Bringing Excessive-Pace Web To Rural Areas

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Forging Ahead

If you read a vacation rental for a rural location, you will sometimes see that "no internet access" is advertised as a plus. Such a marketing chutzpe might work for a weekend getaway, but for people looking for permanent homes, the lack of rural internet access in the form of fast, reliable broadband is a deal breaker.

Wireless services increasingly look like an answer. This could be good news for landowners and investors.

Barriers to rural internet access

The federal government's programs to expand Internet access in rural areas via wired broadband are proving to be ambitious and, in reality, slow. In 2020, the Federal Communications Commission launched the Rural Digital Opportunity Fund's $ 20.4 billion program to bring broadband to areas currently inaccessible. However, a controversial decision means that none of these funds will go to areas that have already received funding from a similar Department of Agriculture program or government programs, even if those funds prove to be insufficient. Building land in the areas that are subsidized is likely to become much more attractive.

Some had placed their hopes on Google's program, which combined fiber optic services and localized WiFi. However, this has proven to be a disappointment for rural internet access. Rather than reaching places with little infrastructure, Google has focused on targeting more densely populated areas where the problem is lack of competition rather than availability.

The difference in mobile broadband

Mobile broadband could really make a difference outside of the cities and suburbs. 5G cellular networks are the big topic of discussion for rural coverage.

The good news is that the Federal Communications Commission has taken steps to increase the likelihood of 5G reaching underserved areas. The first is to cut the red tape associated with upgrading a 4G tower to the new technology. The second is the abolition of the state fees imposed on network operators when setting up 5G networks in large cities. In theory, this money could instead go towards expanding the service to less populated areas.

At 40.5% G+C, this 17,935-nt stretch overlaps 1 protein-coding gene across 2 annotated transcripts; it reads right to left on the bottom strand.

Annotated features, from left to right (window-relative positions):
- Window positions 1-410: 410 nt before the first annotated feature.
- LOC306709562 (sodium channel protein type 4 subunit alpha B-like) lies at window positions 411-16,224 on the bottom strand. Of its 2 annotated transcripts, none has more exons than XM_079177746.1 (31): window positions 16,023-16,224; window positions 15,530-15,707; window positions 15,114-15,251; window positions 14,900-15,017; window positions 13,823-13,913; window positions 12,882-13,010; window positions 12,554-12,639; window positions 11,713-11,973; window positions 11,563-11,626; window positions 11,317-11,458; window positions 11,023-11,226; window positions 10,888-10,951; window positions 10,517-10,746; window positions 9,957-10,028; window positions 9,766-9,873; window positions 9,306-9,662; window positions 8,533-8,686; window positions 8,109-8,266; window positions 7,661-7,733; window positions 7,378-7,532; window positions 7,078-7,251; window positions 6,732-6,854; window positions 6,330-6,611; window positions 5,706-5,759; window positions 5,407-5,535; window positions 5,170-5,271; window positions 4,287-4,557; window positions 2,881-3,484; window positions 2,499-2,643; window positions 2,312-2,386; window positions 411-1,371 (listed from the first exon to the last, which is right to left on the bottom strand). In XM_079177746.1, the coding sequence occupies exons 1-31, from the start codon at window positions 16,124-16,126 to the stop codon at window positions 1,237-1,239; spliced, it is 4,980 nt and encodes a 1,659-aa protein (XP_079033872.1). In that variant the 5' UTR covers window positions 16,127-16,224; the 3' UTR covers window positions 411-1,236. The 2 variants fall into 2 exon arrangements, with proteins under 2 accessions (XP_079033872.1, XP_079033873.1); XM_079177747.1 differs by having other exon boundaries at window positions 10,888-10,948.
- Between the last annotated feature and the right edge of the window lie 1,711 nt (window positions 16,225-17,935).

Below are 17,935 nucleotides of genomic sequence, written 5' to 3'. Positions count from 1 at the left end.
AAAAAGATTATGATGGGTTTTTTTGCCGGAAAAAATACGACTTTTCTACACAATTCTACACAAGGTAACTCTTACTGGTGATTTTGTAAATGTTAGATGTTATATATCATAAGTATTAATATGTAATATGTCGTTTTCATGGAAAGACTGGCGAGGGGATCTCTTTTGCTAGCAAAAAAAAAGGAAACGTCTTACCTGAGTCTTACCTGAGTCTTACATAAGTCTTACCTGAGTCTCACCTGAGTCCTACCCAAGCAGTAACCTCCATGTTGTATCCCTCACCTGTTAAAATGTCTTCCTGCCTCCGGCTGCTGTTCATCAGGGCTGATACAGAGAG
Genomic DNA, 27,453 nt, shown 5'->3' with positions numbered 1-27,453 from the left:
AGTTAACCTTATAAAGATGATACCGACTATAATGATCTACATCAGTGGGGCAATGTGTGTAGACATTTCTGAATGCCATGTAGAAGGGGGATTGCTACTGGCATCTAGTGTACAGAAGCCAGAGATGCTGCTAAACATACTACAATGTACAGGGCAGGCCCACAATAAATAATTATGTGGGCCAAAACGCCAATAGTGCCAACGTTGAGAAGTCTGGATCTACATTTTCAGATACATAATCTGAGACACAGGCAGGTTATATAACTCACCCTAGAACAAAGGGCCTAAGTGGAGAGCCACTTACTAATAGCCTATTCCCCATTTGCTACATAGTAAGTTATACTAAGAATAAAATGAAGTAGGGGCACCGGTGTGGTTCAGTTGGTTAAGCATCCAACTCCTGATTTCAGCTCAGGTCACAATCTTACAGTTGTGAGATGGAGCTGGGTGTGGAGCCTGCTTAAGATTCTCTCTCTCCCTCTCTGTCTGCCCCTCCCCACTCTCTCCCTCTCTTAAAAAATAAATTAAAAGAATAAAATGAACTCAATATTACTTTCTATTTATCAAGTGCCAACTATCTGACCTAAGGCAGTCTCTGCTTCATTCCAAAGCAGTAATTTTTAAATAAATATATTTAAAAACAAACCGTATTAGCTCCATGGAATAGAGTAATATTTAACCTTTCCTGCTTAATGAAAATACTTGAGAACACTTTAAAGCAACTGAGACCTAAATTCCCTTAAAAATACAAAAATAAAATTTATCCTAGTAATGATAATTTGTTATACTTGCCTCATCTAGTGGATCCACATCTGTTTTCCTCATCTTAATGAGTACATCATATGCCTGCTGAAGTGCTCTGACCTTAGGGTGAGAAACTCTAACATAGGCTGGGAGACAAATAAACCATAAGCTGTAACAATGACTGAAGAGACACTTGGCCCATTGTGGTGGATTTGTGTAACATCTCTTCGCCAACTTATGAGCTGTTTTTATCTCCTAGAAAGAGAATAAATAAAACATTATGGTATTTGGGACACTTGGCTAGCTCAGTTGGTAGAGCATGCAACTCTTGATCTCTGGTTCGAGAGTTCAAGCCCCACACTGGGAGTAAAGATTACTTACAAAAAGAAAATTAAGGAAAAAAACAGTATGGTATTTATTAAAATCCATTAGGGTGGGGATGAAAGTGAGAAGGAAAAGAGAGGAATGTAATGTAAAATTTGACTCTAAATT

The Federal Communications Commission has taken steps to increase the likelihood of 5G reaching underserved areas.

Satellite Internet: The Next Big Thing?

Satellite internet is the other great hope for rural internet access. Before that, it was a service that sounds great in theory but didn't live up to the hype. Not only was it prohibitively expensive, but upload speeds were cripplingly slow, with delays being a big problem too. Lag is not a measure of how fast data transfers occur, but how quickly devices can respond to a request and begin transferring. Too much delay and increasingly popular services like video conferencing become frustratingly ineffective.

It remains to be seen which of these mobile technologies will prove to be viable in the long term, but it is worth investigating the current and future availability at a location when assessing the land value. A rural environment with city-like communication could be the dream scenario for potential residents and make the location more important than ever.

Editor's Note: This article was taken from The Voice of Land blog published by the REALTORS® Land Institute.

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